An Adolescent’s Perspective of the Weight Loss Tricks Exemplified in Magazines
Girls love long hair, fancy clips, dangling earrings, glittering dress and fancy beauty products and boys love sporting macho looks, long beards, a thick moustache, muscular arms and rugged clothing. Its natural that we associate beauty with girls and brawns with boys. The differentiation starts right from childhood when Power puff girls, Shimmer and Shine, and Frozen have been sidelined as a girl’s thing whereas boys are inclined towards watching superhero stuff, Doremon and so on. The characters in these girl-focused series come with long-flowing hair, pretty hairdo’s, the standard pink-and-purple dresses and above all, look extremely thin and curvy. So, before everything else these kids are clear about one thing-beauty! Their definition of beauty includes being thin and slim. So, as these young girls grow up into adolescents their mindset is totally inclined towards staying slim. Moreover, the number of beauty products, advertisements and photographs depicting models almost never focus on a normal-weight individual but those that have a super-thin structure. We believe what we see and the media holds a great control over our thoughts and behaviors. It influences women’s idea of looking good, being thin and has a greater responsibility in affecting the weight control behaviors and attitudes displayed by young adolescent girls and women.
Girls are at the maximum growth stage during puberty and engaging in destructive health habits brings about unwanted health effects right from menstruation problems to nutrition losses. Youngsters today live in a virtual-reality world trying to re-create things that they love seeing on-screen. This makes girls vulnerable to the gimmicks and photoshop effects of models portrayed in magazines and ads. Many girls start dieting and engage themselves in unhealthy weight loss practices to lose weight and become like the models whom they worship. Its impossible to find a young woman who is satisfied with her body image irrespective of whether or not she flaunts a well-sculpted figure. This has been the boon to the beauty industry and the supplements markets today as they have come up with a line of weight loss supplements, pills, creams and more to help our lovely girls lose weight! This, along with the unhealthy weight loss tips and tricks given in magazines and websites add to the dangerous consequences that’s being increasingly witnessed in our young girls and women today. A Canadian study proved that 27% of 12- to 18-year-old girls suffered from disordered eating behavior; anorexia nervosa, an eating disorder, is becoming predominant in countries such as Hong Kong and other Asian countries and, in the United States alone there was a 2-fold increase in sale of dietary supplements and weight loss pills between 1994 and 2002.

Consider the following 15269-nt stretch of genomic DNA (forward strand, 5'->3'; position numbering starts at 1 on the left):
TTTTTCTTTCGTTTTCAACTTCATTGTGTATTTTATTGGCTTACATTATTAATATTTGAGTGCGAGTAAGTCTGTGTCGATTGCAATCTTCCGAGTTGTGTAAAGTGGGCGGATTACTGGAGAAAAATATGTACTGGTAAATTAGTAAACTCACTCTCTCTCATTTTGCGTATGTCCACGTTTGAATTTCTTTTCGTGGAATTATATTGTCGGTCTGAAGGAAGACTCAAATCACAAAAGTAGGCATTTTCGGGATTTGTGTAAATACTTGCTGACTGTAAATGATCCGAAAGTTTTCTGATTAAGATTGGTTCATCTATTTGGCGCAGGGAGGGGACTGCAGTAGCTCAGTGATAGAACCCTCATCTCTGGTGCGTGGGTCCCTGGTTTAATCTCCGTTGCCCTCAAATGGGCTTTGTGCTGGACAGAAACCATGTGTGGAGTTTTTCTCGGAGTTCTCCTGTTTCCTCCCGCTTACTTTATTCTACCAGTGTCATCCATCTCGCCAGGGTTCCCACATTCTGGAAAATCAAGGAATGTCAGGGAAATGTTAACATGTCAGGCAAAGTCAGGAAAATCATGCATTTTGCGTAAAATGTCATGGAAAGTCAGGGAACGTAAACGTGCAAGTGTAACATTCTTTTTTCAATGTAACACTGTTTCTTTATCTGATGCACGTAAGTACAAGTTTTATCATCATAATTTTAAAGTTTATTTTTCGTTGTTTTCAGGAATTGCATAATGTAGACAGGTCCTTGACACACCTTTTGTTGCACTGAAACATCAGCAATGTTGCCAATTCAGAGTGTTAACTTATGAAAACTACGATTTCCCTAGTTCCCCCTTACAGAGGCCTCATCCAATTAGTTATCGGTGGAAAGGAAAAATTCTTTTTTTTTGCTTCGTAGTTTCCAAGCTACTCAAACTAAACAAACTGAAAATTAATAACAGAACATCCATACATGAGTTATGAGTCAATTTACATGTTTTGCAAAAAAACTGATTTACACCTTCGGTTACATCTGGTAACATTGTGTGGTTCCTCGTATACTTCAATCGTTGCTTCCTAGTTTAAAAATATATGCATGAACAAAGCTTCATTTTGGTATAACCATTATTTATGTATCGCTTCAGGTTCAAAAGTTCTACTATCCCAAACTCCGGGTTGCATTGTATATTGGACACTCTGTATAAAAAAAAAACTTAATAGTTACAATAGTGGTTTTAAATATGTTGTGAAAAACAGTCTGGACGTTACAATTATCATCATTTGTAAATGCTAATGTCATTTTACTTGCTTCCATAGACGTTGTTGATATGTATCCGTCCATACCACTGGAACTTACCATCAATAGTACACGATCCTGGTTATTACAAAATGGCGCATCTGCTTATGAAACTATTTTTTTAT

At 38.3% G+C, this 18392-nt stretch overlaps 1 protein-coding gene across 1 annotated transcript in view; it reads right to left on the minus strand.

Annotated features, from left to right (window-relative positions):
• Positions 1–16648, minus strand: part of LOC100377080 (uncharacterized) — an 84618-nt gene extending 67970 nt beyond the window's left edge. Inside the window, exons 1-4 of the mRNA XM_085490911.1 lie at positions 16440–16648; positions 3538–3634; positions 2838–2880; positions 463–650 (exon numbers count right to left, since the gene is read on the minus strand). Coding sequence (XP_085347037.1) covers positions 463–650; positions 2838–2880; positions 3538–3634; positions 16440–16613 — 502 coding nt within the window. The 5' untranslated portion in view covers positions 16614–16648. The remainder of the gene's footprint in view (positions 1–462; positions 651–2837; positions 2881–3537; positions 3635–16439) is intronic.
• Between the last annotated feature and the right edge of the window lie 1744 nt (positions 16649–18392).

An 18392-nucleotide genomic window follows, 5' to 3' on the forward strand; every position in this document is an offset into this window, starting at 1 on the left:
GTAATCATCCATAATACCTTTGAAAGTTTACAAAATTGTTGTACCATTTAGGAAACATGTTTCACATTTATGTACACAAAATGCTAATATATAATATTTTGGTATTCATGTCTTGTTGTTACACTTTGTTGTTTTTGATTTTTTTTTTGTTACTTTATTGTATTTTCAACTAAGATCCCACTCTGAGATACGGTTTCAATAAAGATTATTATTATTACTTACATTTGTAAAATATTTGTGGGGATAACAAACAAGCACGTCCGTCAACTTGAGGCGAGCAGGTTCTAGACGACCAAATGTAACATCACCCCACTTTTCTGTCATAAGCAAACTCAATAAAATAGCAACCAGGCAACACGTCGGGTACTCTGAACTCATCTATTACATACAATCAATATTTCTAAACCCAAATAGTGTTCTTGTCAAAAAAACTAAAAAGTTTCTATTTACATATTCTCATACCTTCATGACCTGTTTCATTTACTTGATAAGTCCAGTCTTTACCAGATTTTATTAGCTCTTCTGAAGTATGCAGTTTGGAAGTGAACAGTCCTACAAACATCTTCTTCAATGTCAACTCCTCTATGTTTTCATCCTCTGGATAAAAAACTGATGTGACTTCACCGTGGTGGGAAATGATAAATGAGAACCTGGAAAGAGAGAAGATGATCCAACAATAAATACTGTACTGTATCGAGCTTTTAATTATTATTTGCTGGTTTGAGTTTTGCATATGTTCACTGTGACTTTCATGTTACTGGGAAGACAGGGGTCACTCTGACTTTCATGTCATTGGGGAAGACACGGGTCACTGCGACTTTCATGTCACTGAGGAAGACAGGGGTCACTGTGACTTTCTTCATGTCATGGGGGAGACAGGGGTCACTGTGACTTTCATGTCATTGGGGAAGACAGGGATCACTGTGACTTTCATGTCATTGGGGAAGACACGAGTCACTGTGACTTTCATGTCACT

Health communication theory shows that ads and entertainment industry cultivate beliefs and attitudes that shape behavior and girls who are constantly exposed to these develop an affinity toward dieting that make them go about taking a variety of health-related decisions that can have an impact on their health and lifestyle all through their lifespan. So, how are the weight loss claims understood by girls, how it affects them and what kind of attitude do they need to counter the deceptive and insistent strategies used by marketing people while advertising weight-loss products?